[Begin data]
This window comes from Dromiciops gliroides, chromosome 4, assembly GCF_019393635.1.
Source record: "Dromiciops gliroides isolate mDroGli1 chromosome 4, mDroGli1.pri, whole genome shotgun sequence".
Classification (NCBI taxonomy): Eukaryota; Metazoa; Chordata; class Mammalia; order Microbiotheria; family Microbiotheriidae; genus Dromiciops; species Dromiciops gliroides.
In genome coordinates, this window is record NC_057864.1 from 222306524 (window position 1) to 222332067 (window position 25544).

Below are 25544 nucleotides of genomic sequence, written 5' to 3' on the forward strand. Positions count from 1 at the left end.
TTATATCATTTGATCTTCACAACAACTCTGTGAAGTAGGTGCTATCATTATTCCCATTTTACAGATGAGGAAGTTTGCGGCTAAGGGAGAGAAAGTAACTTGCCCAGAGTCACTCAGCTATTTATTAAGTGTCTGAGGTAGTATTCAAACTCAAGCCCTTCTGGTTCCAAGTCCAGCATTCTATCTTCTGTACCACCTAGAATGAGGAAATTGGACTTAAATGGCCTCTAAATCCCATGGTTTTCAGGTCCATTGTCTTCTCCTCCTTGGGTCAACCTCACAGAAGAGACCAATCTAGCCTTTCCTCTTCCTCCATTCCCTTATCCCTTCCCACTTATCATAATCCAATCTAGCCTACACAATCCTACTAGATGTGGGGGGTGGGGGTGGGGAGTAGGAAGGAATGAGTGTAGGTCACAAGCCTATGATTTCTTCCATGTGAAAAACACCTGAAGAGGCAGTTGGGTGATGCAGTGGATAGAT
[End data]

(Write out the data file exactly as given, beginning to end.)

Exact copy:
This window comes from Dromiciops gliroides, chromosome 4, assembly GCF_019393635.1.
Source record: "Dromiciops gliroides isolate mDroGli1 chromosome 4, mDroGli1.pri, whole genome shotgun sequence".
Classification (NCBI taxonomy): Eukaryota; Metazoa; Chordata; class Mammalia; order Microbiotheria; family Microbiotheriidae; genus Dromiciops; species Dromiciops gliroides.
In genome coordinates, this window is record NC_057864.1 from 222306524 (window position 1) to 222332067 (window position 25544).

Below are 25544 nucleotides of genomic sequence, written 5' to 3' on the forward strand. Positions count from 1 at the left end.
TTATATCATTTGATCTTCACAACAACTCTGTGAAGTAGGTGCTATCATTATTCCCATTTTACAGATGAGGAAGTTTGCGGCTAAGGGAGAGAAAGTAACTTGCCCAGAGTCACTCAGCTATTTATTAAGTGTCTGAGGTAGTATTCAAACTCAAGCCCTTCTGGTTCCAAGTCCAGCATTCTATCTTCTGTACCACCTAGAATGAGGAAATTGGACTTAAATGGCCTCTAAATCCCATGGTTTTCAGGTCCATTGTCTTCTCCTCCTTGGGTCAACCTCACAGAAGAGACCAATCTAGCCTTTCCTCTTCCTCCATTCCCTTATCCCTTCCCACTTATCATAATCCAATCTAGCCTACACAATCCTACTAGATGTGGGGGGTGGGGGTGGGGAGTAGGAAGGAATGAGTGTAGGTCACAAGCCTATGATTTCTTCCATGTGAAAAACACCTGAAGAGGCAGTTGGGTGATGCAGTGGATAGAT